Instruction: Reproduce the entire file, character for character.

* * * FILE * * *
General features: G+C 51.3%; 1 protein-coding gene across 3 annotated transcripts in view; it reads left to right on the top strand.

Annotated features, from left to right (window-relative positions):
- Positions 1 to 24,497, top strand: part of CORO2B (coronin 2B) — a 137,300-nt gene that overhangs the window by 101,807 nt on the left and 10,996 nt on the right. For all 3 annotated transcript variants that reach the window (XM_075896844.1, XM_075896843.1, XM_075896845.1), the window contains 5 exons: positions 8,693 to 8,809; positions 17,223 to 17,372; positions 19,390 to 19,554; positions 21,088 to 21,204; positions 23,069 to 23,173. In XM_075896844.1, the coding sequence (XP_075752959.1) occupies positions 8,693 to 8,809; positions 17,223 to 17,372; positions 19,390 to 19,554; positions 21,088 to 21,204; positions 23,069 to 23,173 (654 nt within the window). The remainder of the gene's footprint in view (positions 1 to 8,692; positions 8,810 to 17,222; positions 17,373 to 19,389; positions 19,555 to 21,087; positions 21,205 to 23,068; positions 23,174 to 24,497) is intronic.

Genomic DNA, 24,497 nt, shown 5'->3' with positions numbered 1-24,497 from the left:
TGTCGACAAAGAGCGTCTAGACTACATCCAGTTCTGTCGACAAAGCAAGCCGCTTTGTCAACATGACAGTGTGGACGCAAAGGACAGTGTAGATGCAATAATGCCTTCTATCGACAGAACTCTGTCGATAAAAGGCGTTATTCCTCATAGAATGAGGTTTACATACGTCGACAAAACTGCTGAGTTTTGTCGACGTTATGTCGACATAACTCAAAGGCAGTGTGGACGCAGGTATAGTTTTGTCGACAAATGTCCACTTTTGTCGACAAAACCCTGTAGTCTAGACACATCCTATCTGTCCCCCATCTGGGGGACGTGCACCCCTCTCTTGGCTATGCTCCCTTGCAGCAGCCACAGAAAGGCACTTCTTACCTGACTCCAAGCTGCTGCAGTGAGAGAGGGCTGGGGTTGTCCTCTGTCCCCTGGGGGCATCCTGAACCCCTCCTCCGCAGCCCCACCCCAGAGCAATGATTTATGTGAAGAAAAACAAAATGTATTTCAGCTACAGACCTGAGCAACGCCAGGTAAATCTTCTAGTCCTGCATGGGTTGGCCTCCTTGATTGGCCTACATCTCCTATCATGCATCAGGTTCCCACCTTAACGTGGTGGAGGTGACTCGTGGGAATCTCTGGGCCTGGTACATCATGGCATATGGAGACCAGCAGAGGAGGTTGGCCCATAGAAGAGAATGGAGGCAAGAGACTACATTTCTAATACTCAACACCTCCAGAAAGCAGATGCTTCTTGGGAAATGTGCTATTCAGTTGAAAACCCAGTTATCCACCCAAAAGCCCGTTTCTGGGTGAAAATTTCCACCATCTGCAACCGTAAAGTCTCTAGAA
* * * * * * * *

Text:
General features: G+C 51.3%; 1 protein-coding gene across 3 annotated transcripts in view; it reads left to right on the top strand.

Annotated features, from left to right (window-relative positions):
- Positions 1 to 24,497, top strand: part of CORO2B (coronin 2B) — a 137,300-nt gene that overhangs the window by 101,807 nt on the left and 10,996 nt on the right. For all 3 annotated transcript variants that reach the window (XM_075896844.1, XM_075896843.1, XM_075896845.1), the window contains 5 exons: positions 8,693 to 8,809; positions 17,223 to 17,372; positions 19,390 to 19,554; positions 21,088 to 21,204; positions 23,069 to 23,173. In XM_075896844.1, the coding sequence (XP_075752959.1) occupies positions 8,693 to 8,809; positions 17,223 to 17,372; positions 19,390 to 19,554; positions 21,088 to 21,204; positions 23,069 to 23,173 (654 nt within the window). The remainder of the gene's footprint in view (positions 1 to 8,692; positions 8,810 to 17,222; positions 17,373 to 19,389; positions 19,555 to 21,087; positions 21,205 to 23,068; positions 23,174 to 24,497) is intronic.

Genomic DNA, 24,497 nt, shown 5'->3' with positions numbered 1-24,497 from the left:
TGTCGACAAAGAGCGTCTAGACTACATCCAGTTCTGTCGACAAAGCAAGCCGCTTTGTCAACATGACAGTGTGGACGCAAAGGACAGTGTAGATGCAATAATGCCTTCTATCGACAGAACTCTGTCGATAAAAGGCGTTATTCCTCATAGAATGAGGTTTACATACGTCGACAAAACTGCTGAGTTTTGTCGACGTTATGTCGACATAACTCAAAGGCAGTGTGGACGCAGGTATAGTTTTGTCGACAAATGTCCACTTTTGTCGACAAAACCCTGTAGTCTAGACACATCCTATCTGTCCCCCATCTGGGGGACGTGCACCCCTCTCTTGGCTATGCTCCCTTGCAGCAGCCACAGAAAGGCACTTCTTACCTGACTCCAAGCTGCTGCAGTGAGAGAGGGCTGGGGTTGTCCTCTGTCCCCTGGGGGCATCCTGAACCCCTCCTCCGCAGCCCCACCCCAGAGCAATGATTTATGTGAAGAAAAACAAAATGTATTTCAGCTACAGACCTGAGCAACGCCAGGTAAATCTTCTAGTCCTGCATGGGTTGGCCTCCTTGATTGGCCTACATCTCCTATCATGCATCAGGTTCCCACCTTAACGTGGTGGAGGTGACTCGTGGGAATCTCTGGGCCTGGTACATCATGGCATATGGAGACCAGCAGAGGAGGTTGGCCCATAGAAGAGAATGGAGGCAAGAGACTACATTTCTAATACTCAACACCTCCAGAAAGCAGATGCTTCTTGGGAAATGTGCTATTCAGTTGAAAACCCAGTTATCCACCCAAAAGCCCGTTTCTGGGTGAAAATTTCCACCATCTGCAACCGTAAAGTCTCTAGAA